A lot of emerging adults hear about and fear the word “professional.” That is by no means a negative mark on the age bracket — new and unfamiliar things are just intimidating. Part of the problem is that, like a lot of cultural phraseology, the word professional doesn’t mean the same thing to every person or in every context.
I work in California, specifically a rather urban part of it. So “professional” here looks very different depending on what you do. Of course lawyers and high-rise business execs still dress out in more formal business wear, often with the office atmosphere to match. But a lot of places are startups are simply more focused on the product than appearance, and tend to be a lot more casual. Most of the folks in my office dress on the nice side of casual, or the very casual side of business. Everyone in the office jokes around and our Slack channel is full of reaction gifs, but when we get to work we do it well.
Different regions or companies will all be different — one woman I did an informational interview with was one of only three people in her office but still dressed business casual. What’s expected under the term “professional” can also change temporarily. When I first started my job I purposely dressed a little nice than was necessary because I wanted to make a good impression during my first few days.
So if you’re interviewing with a company, or looking to get started in a particular region or field, do some research. Find out as much as you can about the company culture, or what offices/managers in that area typically expect. To be safe, dress a little nicer than you need to for both your interview and first week or so.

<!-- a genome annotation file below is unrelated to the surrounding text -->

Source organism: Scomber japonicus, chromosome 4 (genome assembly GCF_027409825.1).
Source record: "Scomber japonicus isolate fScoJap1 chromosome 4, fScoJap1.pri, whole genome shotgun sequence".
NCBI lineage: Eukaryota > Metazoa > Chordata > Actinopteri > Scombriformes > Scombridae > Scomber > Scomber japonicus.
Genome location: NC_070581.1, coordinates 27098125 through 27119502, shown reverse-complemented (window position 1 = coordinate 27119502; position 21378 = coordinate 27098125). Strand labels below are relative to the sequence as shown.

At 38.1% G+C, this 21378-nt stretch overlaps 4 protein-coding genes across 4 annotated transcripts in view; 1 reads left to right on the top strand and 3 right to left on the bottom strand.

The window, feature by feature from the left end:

Clues can include not just the type of profession (obviously lawyers generally dress more formally than software engineers), but even any pictures you can find of the office. Cubicles and white walls usually mean you should behave and dress more formally. Open floor plans and bright colors mean things are probably a bit more casual. As general rules of thumb, East Coast is usually more formal than West Coast, and downtown is usually more formal than midtown, old town, or suburbs/industrial.
If you really can’t find any info to help you out, the default should be at minimum business casual. This means a button-down shirt, slacks, and probably a tie for guys, and a blouse with slacks or a pencil skirt for women. A blazer or a nicer sweater can be a good addition, but for guys, if you’re adding a blazer you can lose the tie and still be business casual.
Of course, attire isn’t the only means of being professional. In any professional environment, use extra manners and keep an extra filter on conversation — coming across as rough or crass is never a good look. Address people how they introduce themselves to you, and default to traditional titles if you’re not sure. This is especially the case if someone has advanced degrees — they worked hard for them!
Any company or office culture will take time to assimilate into, but putting in a little extra effort is sure to help you out in the long run. What’s the most helpful tip you’ve received for presenting yourself professionally? Let me know in a comment below, on Twitter @ohgrowup, or Instagram @oh.grow.up. As always, thanks for reading, and good luck adulting!